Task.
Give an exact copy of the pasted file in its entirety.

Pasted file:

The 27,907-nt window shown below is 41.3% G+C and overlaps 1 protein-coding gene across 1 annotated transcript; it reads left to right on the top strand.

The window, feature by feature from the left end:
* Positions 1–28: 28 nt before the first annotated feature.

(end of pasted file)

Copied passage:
The 27,907-nt window shown below is 41.3% G+C and overlaps 1 protein-coding gene across 1 annotated transcript; it reads left to right on the top strand.

The window, feature by feature from the left end:
* Positions 1–28: 28 nt before the first annotated feature.